Primary vs secondary techniques for NOx reduction: What are the differences and how do you pick?

Overview of primary and secondary NOx reduction methods

There are many reasons why biomass boiler operators should want to reduce the NOx emissions of their plants. In addition to the health and environmental dangers of NOx, there are current and future emission limits that can have consequences for existing environmental permits. Whether you’re motivated by the desire to leave a better planet for future generations or simply need to fulfill legislation, the end goal is the same. 

There are many ways to reduce NOx emissions. In general terms, there are two main strategies that can be pursued, known as primary techniques and secondary techniques. 

Primary vs secondary techniques

When we talk about primary techniques of NOx reduction, we are referring to the methods that can be used to avoid the formation of NOx during combustion. This can be done by optimising the combustion conditions of your plant - factors such as fuel, technology, and temperature. Primary measures are generally applicable and should be utilised to the largest possible extent.

While primary techniques aim to prevent or minimise the formation of NOx, secondary techniques are means of reducing the NOx that has already been created.

The principle for the most common secondary NOx reduction methods is to inject a reducing agent (usually ammonia or urea) into the flue gas:

  • At higher temperatures (around 850 - 1100°C), the NOx reduction is a spontaneous reaction
  • At lower temperatures (typically 150 - 260°C), the NOx reduction requires a catalyst to 
    facilitate the reaction.

Primary methods for NOx reduction:

  • Low excess air ratio
  • Staged combustion (fuel and air staging)
  • Reducing combustion air temperature
  • Advanced control system
  • Flue Gas Recirculation (FGR)
  • Water injection.

Secondary methods for NOx reduction:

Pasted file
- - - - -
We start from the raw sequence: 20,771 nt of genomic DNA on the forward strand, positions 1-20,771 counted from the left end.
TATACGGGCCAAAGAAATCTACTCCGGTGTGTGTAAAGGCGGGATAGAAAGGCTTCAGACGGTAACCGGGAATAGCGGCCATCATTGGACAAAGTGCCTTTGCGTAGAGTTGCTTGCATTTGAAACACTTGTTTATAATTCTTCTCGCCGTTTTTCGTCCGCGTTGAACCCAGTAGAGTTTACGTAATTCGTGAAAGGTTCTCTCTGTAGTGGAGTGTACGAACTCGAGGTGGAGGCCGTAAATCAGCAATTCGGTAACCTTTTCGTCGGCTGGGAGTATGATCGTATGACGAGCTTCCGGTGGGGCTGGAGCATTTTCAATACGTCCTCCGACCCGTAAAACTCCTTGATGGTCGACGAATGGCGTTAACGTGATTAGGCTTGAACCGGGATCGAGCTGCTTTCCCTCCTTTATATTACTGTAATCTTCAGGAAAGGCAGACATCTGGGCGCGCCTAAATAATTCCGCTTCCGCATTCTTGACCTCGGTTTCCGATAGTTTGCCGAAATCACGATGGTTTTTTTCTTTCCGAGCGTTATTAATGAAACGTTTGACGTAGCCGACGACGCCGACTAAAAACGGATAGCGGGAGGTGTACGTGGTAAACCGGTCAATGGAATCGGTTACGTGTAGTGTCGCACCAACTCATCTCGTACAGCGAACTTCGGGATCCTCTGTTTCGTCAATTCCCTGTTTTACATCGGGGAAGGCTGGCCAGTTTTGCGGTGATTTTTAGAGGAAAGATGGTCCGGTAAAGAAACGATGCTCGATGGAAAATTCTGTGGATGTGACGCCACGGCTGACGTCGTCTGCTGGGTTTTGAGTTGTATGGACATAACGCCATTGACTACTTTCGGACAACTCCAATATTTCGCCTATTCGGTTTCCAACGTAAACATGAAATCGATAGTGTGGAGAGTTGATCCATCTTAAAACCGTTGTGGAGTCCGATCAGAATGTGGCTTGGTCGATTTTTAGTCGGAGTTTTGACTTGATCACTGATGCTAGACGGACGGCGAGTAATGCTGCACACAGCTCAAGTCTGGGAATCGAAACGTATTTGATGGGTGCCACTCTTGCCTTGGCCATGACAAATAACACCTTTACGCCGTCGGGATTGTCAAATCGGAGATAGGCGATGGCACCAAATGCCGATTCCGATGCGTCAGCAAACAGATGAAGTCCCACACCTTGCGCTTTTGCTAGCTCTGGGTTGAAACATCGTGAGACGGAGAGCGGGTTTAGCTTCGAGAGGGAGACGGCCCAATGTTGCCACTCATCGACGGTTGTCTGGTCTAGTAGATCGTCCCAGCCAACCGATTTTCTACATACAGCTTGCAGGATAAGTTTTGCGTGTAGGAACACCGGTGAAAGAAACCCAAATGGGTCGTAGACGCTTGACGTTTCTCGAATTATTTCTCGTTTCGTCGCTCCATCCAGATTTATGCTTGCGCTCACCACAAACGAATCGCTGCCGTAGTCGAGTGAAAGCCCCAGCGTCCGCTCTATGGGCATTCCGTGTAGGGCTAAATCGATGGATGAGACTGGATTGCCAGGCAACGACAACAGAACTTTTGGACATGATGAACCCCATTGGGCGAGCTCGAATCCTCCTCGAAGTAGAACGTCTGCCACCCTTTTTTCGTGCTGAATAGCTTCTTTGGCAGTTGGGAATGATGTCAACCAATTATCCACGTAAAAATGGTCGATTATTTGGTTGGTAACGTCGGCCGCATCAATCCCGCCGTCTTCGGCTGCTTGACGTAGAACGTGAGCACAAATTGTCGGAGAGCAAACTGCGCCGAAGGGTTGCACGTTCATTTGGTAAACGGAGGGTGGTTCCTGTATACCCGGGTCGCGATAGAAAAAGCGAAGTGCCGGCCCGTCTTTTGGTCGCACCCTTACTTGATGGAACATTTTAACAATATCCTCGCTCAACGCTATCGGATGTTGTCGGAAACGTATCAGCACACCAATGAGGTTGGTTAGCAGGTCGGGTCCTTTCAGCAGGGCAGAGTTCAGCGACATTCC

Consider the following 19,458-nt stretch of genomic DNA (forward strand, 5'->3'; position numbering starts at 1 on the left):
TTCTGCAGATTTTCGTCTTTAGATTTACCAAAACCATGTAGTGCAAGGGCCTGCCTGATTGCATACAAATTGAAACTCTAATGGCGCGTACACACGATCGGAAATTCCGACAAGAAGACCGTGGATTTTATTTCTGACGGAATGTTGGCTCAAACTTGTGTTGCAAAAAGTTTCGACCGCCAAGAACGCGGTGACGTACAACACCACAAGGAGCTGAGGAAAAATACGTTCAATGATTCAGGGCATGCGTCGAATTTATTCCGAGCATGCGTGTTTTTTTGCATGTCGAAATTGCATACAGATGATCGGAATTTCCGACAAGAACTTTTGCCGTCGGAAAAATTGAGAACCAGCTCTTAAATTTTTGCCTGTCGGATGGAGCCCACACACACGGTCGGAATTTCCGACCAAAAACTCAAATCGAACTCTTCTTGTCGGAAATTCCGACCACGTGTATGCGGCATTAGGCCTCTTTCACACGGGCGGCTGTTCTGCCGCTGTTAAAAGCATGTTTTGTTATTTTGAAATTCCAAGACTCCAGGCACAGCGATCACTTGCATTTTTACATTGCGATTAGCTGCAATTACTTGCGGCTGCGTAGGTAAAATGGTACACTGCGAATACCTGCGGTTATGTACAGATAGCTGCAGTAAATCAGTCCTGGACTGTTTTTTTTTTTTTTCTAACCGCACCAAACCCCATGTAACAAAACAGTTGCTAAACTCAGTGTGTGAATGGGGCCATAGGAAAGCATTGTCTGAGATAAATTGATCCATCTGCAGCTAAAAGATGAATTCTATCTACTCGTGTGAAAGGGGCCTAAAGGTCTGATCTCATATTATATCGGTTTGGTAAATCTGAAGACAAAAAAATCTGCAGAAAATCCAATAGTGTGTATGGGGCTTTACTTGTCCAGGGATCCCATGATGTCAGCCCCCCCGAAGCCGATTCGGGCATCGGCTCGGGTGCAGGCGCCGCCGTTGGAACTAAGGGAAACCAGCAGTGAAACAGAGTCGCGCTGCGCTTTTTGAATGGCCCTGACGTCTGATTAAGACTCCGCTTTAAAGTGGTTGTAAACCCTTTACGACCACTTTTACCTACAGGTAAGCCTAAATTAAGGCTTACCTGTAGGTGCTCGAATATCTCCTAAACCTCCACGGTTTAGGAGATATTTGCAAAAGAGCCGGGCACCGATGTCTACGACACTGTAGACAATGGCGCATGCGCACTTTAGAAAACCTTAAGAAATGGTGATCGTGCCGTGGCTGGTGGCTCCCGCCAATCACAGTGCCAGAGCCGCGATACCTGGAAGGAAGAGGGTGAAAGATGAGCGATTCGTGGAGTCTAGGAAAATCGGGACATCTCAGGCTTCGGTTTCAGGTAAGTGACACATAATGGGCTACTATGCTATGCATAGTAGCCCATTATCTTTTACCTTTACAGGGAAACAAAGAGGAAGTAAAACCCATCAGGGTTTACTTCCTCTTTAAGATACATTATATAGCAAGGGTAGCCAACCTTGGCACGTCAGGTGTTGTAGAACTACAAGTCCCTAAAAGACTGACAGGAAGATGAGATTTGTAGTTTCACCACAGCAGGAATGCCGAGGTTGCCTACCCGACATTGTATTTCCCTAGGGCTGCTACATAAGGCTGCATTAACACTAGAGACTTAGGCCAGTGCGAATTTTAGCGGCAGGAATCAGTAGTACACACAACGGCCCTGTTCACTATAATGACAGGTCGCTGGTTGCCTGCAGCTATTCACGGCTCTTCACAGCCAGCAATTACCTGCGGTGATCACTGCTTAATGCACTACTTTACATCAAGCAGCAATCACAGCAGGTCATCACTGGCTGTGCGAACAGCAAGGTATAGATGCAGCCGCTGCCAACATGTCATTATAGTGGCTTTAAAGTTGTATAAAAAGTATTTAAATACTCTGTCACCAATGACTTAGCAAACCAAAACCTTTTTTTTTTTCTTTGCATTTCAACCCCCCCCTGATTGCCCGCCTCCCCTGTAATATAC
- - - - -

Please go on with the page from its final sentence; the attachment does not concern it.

How to choose the right technique

The above methods for NOx reduction are based on the European Commission’s Best Available Techniques Reference Document for Large Combustion Plants.

In many cases, the most effective approach to reducing your plant’s NOx emissions will be to combine both primary and secondary techniques. AET works closely with our customers to take into consideration the setup of each individual boiler plant to determine which NOx reduction methods would be most effective.

Read how AET has helped customers reduce NOx emissions

A number of physical variables influence which solutions will work best, including:

  • The boiler and furnace design
  • The design and configuration of the burners
  • The reducing agent used – urea solution or ammonia water?
  • The feasibility of injecting and distributing reducing agents into the flue gas at the right temperatures
  • The operating conditions of the boiler, including load variations, fouling, etc.
  • The fuel type and characteristics
  • Flue gas characteristics like composition, velocity, flow direction and temperature profile.

There are also legislative factors to consider:

  • The emission limit values (NOx, CO, SO2, NH3 etc.) that need to be met
  • Potential trade-offs with other emissions (notably CO)
  • Argumentation of the use of Best Available Techniques (BAT).

And of course, there are financial considerations as well: 

  • CAPital EXpenditures (CAPEX) vs. OPerating EXpenses (OPEX)
  • How future-proof is the solution?
  • How long will it take to see a return on investment? 

Taking the above factors into consideration, AET strives to understand the specific needs and concerns to suggest the best possible tailored solution for NOx reduction. 

To learn more, be sure to read our more detailed articles about primary techniques and secondary techniques. You can also download our e-book 'NOx Reduction for biomass- and fossil fuel-fired boilers'. 

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